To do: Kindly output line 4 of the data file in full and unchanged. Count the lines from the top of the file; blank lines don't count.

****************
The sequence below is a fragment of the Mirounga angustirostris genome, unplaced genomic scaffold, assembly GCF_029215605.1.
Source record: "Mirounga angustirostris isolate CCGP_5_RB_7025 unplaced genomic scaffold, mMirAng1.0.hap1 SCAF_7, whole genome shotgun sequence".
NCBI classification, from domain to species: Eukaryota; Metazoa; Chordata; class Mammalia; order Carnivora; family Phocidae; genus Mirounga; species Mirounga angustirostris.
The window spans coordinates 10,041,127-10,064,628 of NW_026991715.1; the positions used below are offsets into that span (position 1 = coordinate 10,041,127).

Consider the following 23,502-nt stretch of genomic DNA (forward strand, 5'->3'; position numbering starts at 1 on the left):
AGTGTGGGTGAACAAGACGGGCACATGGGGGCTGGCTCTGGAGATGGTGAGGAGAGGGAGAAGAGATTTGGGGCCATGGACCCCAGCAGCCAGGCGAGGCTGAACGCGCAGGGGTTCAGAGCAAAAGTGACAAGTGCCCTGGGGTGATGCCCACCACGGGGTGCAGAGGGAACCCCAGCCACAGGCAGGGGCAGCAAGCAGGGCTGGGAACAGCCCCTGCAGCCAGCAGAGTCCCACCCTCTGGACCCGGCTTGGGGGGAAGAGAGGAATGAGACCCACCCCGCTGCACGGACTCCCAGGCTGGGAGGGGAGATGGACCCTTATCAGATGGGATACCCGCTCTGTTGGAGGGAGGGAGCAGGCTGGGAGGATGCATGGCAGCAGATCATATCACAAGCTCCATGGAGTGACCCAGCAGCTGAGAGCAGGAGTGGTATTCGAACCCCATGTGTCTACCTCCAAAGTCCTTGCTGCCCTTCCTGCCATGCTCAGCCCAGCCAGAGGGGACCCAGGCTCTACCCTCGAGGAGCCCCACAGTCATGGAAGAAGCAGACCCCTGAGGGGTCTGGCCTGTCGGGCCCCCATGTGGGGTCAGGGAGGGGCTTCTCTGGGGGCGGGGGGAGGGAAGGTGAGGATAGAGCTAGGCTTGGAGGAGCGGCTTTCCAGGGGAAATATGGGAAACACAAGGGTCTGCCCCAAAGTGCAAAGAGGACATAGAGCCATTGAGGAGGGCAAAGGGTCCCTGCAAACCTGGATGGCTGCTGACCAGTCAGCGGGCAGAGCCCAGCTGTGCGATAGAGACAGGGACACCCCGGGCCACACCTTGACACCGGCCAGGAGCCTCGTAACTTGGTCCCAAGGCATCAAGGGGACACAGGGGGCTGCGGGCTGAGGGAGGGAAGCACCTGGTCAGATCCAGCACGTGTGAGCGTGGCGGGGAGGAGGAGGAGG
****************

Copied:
The window spans coordinates 10,041,127-10,064,628 of NW_026991715.1; the positions used below are offsets into that span (position 1 = coordinate 10,041,127).